But Malaysia’s central bank, Bank Negara, is showing that you can get ahead of the curve and prevent trouble before it starts to build up to critical levels. That’s the hope, at least. Continue reading »
Fresh from an election victory, Malaysian prime minister Najib Razak (pictured) was full of new-term enthusiasm when he visited the Financial Times this week, speaking of his plans to push his country into the ranks of the developed world by 2020.
He didn’t say it would be easy but it may be harder than he expects, given the slowdown in the world economy: trade figures published on Friday showed a 5.8 per cent drop exports in May, nearly double forecasts of around 3.0 per cent and April’s 3.3 per cent decline. Continue reading »
A China slowdown, plunging commodity prices and the looming end of QE. A perfect storm, you might think, for Malaysia – a commodity-producing country that exports to China and benefited handsomely from QE-fuelled cash that washed through emerging markets.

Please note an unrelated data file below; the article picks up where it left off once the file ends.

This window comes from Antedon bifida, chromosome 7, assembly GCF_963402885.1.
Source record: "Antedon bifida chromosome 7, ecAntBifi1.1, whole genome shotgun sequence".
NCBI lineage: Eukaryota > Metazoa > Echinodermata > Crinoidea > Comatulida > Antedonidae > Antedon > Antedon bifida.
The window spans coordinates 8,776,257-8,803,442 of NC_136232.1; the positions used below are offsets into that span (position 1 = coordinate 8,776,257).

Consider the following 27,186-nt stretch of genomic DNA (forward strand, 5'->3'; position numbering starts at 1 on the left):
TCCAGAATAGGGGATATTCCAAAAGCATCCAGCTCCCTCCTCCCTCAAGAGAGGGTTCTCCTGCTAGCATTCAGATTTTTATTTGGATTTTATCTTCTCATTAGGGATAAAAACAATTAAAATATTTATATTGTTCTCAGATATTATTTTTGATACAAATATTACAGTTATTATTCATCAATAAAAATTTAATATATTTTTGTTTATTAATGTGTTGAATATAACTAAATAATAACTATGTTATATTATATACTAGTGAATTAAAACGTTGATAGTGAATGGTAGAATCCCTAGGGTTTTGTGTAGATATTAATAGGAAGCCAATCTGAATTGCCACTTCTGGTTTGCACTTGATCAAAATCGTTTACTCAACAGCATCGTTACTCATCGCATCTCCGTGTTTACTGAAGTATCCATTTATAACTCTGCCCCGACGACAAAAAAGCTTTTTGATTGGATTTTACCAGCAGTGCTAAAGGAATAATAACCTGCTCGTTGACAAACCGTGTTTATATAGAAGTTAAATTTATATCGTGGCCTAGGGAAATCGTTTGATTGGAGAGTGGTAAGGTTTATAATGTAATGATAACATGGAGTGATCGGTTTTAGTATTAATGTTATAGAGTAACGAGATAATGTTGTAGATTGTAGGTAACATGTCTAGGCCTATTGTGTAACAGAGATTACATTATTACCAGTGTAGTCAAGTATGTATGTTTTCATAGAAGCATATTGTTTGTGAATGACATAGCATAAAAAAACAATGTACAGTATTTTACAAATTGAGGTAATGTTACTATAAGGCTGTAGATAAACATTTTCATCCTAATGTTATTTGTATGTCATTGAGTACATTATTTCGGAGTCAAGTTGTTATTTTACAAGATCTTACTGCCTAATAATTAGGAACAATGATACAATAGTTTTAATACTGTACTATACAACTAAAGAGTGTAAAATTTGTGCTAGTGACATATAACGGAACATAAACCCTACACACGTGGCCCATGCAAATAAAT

But that’s not the view of prime minister Najib Razak, who plays down the threats to growth coming from the world economy. As a leader fresh from an election victory, his confidence is understandable. But is it misplaced? Continue reading »
By Leif Lybecker Eskesen of HSBC Global Research
Japan’s economy has struggled for decades, weighed down by the debt hangover from the era of burst bubbles and other structural impediments. However, this may change if “Abenomics” delivers on its promises, which in turn has major trade and investment implications for the Asean-5 countries of Indonesia, Malaysia, the Philippines, Thailand and Vietnam. Continue reading »
For commodity traders involved in emerging markets – say, buying cotton in Africa and selling it to China – one of the biggest headaches since the financial crisis has been the tightening of trade finance terms by banks.
It has been harder to finance shipments of commodities as btanks, eager to reduce risk, have been reluctant to offer financing over long distances, or where there is a significant lag between the placement of an order by a customer and receipt of the goods.
Enter Maersk Line with a way round the problem. Continue reading »